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Analyst Says $2 Gas Prices 'In Rear View Mirror'
Natural gas prices are going to jump; the only question is --- how high? Calling the rising natural gas demand "phenomenal" both now and into the foreseeable future, Simmons and & Co. International vice president David Pursell said prices are trending upward, and predicted that natural gas is poised to gain a "good proportion" of the demand group.
Pursell, a petroleum engineer who analyzes the energy market for Simmons, also predicted that it was "unlikely" producers would see prices return to anywhere near $2 for at least three to five years. In fact, he said that $2 prices were "in the rear view mirror" for natural gas producers.
Pursell joined a growing list of analysts who foresee great things for natural gas, including University of Houston professor Michael Economides who has predicted $4 gas by the end of the year (see separate report, this issue).
Pursell, meanwhile, told members of the Independent Petroleum Association of America in Houston last week there's been no significant excess capacity since the gas bubble burst in 1992. "In fact, I expect to see $3 gas. This is important. It is accelerating. Prices haven't gone down per capita since 1982, even though technology has gotten better," Pursell said. "There is no magic techology bullet here that's making per capita consumption lower."
Pursell sees a "huge" demand for natural gas, fueled by growth in electricity consumption. Even though technology in the energy field overall has risen considerably since the early 1980s, demand for electricity is rising at about 3% a year --- and the leading benefactor will be clean-burning natural gas, whose demand is rising itself at 6% a year, Pursell said.
"Nobody is going to build a new coal plant or add significant capacity till we know what we can do to make coal cleaner," Pursell said. "To my knowledge, no one's going to build another nuclear plant. And people now think we'll take hydroelectrical dams out of service so that salmon can swim upstream. That leaves natural gas."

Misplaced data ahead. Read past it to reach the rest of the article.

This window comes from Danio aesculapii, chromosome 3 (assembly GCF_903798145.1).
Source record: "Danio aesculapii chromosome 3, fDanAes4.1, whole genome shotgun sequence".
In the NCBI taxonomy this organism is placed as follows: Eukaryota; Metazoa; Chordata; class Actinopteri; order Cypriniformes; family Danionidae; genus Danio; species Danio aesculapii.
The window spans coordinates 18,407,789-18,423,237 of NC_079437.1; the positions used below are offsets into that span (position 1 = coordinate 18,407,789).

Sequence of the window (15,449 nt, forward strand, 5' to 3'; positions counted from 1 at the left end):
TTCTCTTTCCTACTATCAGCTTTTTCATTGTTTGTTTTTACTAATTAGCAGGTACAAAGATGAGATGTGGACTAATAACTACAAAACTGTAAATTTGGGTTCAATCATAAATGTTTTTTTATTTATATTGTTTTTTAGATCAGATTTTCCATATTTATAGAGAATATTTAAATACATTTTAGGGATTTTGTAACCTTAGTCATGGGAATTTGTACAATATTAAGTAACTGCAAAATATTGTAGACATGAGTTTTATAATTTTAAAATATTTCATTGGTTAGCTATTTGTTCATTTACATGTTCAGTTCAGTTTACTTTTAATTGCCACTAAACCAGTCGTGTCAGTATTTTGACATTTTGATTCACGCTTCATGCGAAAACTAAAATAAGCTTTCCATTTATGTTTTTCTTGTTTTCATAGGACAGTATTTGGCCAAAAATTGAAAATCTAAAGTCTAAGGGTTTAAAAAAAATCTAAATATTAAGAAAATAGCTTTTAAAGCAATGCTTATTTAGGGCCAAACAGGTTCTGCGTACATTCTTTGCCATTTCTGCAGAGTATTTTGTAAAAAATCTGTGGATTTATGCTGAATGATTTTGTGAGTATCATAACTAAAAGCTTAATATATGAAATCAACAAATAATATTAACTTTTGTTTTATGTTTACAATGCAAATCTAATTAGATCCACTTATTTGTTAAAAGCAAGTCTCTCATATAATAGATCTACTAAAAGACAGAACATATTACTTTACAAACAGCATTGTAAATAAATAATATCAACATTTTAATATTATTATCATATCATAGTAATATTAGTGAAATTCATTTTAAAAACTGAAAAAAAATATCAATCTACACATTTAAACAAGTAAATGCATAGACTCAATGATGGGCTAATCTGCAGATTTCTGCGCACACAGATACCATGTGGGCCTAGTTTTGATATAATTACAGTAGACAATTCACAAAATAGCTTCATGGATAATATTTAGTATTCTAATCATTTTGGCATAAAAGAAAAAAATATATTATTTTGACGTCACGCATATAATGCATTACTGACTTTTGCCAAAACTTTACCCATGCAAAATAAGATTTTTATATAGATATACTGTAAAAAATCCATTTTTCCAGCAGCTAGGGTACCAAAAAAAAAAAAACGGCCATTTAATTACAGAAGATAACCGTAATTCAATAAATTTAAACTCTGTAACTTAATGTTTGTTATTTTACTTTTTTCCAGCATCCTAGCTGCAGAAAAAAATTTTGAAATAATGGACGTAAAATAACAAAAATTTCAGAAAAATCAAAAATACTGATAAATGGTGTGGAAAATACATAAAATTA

And while supply has been steady, and there isn't enough time for producers to catch up with the demand projections.
"A way to characterize the natural gas industry is to say it's on a treadmill, and it's tough to grow supply," he said. "Through the 1970s, wells were declining and now they're accelerating.
And it's not just the offshore wells in the Gulf of Mexico Shelf caught in the treadmill. An "onshore treadmill" also exists, especially in East Texas and on the Gulf Coast. What's pushing the acceleration? Basically, Pursell thinks it's moving upward because of several factors, all related to better technology: 3D seismic capabilities; horizontal wells; more efficient completion of wells; and of course, the unbelievable demand for cleaner burning fuels like natural gas.
Higher prices are expected to continue. "You start looking at how much gas you'll have in storage a year from now, increased Canadian imports, another warm winter, and you've got lower storage than you have now," he said. "So, factor in a couple of things. Let's put a big hurricane in the Gulf, and put in a 2 or 3% colder winter. It'd be tough to deliver. We are very optimistic about the present pricing environment.
Carolyn Davis, Houston
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